Skip to content Accessibility statement
Home>Student home>Support and advice>International students>Living in York

Settle into your life in York with information about day to day basics like finance, shopping, postage, healthcare and schools, and pointers for socialising and overcoming culture shock.

Shopping for foodSchools and childcareHealthcare

Your wellbeing

'Culture shock', moving to an unfamiliar culture, can affect anyone and is quite normal. If you experience it, this does not mean you made a wrong choice in coming to York. UKCISA provide useful information about facing culture shock, and top tips to deal with it.

The demands of academic life, as well as living in a new country, can be stressful. Our health and wellbeing pages provide tips on dealing with common challenges you may face at University. 

You do not have to struggle alone. Sometimes all you need is to share your problems and feelings with someone else or you may feel you need something a bit more. If you are finding things difficult, our help and support page will direct you to people and organisations who can help you. 


Find a whole range of options including ways to get involved in societies, sports, events, representation and academic activities, as well as opportunities specific to international students:

Student life in YorkStudent eventsOpportunities for international students

We have two active students' unions at the University. YUSU offer societies, events, networks and representations for undergraduates, while the Graduate Students' Association (GSA) caters for postgraduates.

To discover and celebrate world cultures and religions, look at societies such as Christian Union, Islamic Society, Jewish SocietyAfrican Caribbean Society, Greek and Cypriot Society, or Russian-Speaking Society, to name just a few – they're open to all students. The International Students' Association (ISA) organises regular events for international and UK students to meet up. You can get informal language support, try different foods and meet people from all over the world! You can also join our YorWorld Community Facebook Group to meet other international students and receive updates and news. 

If you're keen to improve your conversational English, please join one of our International Conversations Afternoons.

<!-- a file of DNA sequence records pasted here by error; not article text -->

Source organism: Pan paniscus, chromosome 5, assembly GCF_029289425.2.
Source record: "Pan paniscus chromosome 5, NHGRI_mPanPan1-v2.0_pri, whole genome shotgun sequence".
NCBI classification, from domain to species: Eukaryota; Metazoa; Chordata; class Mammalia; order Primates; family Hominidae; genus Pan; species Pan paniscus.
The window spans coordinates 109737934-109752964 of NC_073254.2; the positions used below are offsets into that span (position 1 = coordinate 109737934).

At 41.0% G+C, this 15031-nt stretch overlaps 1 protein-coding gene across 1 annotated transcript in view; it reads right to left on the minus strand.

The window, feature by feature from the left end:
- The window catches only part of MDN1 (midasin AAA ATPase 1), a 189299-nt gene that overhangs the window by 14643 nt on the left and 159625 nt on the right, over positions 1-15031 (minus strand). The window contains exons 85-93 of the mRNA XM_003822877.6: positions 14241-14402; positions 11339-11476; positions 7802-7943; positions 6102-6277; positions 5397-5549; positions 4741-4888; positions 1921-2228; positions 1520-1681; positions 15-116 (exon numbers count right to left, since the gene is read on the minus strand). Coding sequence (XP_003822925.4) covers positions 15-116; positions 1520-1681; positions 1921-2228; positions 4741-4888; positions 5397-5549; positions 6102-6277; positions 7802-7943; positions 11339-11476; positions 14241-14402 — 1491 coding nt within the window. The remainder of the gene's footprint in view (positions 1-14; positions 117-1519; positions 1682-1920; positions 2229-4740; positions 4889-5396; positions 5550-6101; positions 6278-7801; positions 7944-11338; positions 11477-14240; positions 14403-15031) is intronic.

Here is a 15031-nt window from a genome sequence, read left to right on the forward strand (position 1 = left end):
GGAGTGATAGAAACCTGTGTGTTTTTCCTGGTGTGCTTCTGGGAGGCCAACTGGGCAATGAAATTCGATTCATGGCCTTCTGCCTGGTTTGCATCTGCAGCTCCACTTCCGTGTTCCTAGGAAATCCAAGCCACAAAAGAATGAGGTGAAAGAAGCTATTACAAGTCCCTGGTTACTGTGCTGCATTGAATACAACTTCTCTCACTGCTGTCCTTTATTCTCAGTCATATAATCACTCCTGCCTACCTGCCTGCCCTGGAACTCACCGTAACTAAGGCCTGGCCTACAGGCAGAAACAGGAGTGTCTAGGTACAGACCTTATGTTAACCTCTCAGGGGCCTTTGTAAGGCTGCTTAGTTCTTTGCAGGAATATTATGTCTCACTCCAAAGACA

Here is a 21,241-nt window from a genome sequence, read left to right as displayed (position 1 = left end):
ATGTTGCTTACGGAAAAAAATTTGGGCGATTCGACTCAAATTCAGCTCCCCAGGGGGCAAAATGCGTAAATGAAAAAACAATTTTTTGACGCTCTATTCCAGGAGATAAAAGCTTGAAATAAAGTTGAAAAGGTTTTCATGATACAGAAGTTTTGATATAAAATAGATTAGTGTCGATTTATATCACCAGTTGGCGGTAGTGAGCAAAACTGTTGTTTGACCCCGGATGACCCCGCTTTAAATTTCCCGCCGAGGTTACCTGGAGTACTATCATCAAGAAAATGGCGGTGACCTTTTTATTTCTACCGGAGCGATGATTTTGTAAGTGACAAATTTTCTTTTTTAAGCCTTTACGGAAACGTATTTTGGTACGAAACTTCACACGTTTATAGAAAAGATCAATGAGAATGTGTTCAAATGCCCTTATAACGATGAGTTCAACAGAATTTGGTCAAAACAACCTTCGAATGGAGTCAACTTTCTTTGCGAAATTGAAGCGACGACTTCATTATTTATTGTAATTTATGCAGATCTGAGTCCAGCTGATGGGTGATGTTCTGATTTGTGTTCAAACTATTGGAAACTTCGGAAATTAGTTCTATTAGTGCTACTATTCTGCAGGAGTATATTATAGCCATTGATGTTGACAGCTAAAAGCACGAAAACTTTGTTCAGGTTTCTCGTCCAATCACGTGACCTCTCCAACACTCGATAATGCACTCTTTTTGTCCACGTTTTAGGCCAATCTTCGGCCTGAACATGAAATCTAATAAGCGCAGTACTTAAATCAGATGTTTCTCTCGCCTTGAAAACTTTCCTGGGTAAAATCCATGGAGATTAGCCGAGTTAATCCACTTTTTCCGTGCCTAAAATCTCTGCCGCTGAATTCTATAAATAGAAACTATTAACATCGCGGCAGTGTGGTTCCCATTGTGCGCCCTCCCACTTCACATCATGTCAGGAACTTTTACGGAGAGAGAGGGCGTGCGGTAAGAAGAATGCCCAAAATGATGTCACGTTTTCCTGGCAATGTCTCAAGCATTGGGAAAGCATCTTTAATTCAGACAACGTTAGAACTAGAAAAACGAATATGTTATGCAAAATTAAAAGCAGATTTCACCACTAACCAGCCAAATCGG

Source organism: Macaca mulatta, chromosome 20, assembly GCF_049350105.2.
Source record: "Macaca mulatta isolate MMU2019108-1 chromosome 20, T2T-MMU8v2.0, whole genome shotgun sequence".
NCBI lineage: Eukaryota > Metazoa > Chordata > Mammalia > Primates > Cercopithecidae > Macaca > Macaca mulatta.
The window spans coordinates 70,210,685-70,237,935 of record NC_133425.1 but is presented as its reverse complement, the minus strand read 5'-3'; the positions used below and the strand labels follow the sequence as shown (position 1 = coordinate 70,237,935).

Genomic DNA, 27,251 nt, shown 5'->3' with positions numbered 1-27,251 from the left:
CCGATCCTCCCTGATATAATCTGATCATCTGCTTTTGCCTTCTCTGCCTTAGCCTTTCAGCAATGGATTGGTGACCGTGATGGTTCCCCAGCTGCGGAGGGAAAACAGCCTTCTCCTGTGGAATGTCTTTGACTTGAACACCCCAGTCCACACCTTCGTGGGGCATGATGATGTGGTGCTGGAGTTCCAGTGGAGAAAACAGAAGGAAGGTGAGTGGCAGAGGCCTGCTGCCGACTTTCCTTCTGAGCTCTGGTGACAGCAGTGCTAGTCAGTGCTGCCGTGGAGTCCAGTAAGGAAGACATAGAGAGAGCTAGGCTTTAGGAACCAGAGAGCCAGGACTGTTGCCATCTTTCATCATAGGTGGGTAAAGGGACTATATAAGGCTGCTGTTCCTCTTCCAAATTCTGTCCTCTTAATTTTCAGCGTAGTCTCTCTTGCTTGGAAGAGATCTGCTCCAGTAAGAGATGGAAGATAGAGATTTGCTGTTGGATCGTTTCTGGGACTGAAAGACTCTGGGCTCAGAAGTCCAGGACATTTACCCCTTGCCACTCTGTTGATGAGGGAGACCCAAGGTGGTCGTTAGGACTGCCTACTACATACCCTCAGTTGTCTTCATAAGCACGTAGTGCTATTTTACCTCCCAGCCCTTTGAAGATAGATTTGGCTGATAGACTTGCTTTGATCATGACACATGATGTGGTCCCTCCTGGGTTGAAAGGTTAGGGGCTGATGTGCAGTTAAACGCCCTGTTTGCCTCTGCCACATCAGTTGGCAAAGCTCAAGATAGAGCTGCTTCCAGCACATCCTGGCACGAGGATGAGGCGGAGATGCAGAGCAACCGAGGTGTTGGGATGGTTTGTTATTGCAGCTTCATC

Help with accommodation

If you have an issue or need help with your campus accommodation, our Accommodation Services can help; use the live chat, phone or email. For all other accommodation enquiries, the Student Hub can help. 

Help with finances

The UK uses the pound sterling (£) currency. Coins include (from left to right) 1p, 2p, 5p, 10p, 20p, 50p, £1 and £2. 

The most commonly used notes are £5 (blue-green), £10 (orange) and £20 (purple) values. £50 notes (red) and higher values are available in some circumstances, but these are rare. More information on UK currency and exchange rates is on

Find information and advice on how to open a UK bank account:

Opening a UK bank account.

Cash or card?

Cash is always useful, but be careful to keep it safe and not to carry a large amount with you. In some places, including some of the cafes and restaurants on campus, you can't pay by cash. Make sure you have a payment card or payment app on your phone that you can use instead of cash.

Financial difficulties

If you find yourself in unexpected financial difficulties, you can apply for assistance funding including the Student Support Fund.

You need to apply as soon as possible as applications may take over four weeks to process.

The Student Support & Advice team at the Student Hub are also available for money advice and support accessing assistance funding.

Look out for scams

Financial scams can be very convincing. People can pretend to be your University, your bank, the police in the UK or in your home country to steal your personal information or to persuade you to give them money. They might even pretend to be in an online relationship with you and persuade you to send messages or photos that they then threaten to make public unless you pay them. Always be suspicious, and ask for advice if you're concerned.

Find out more about spotting and avoiding scams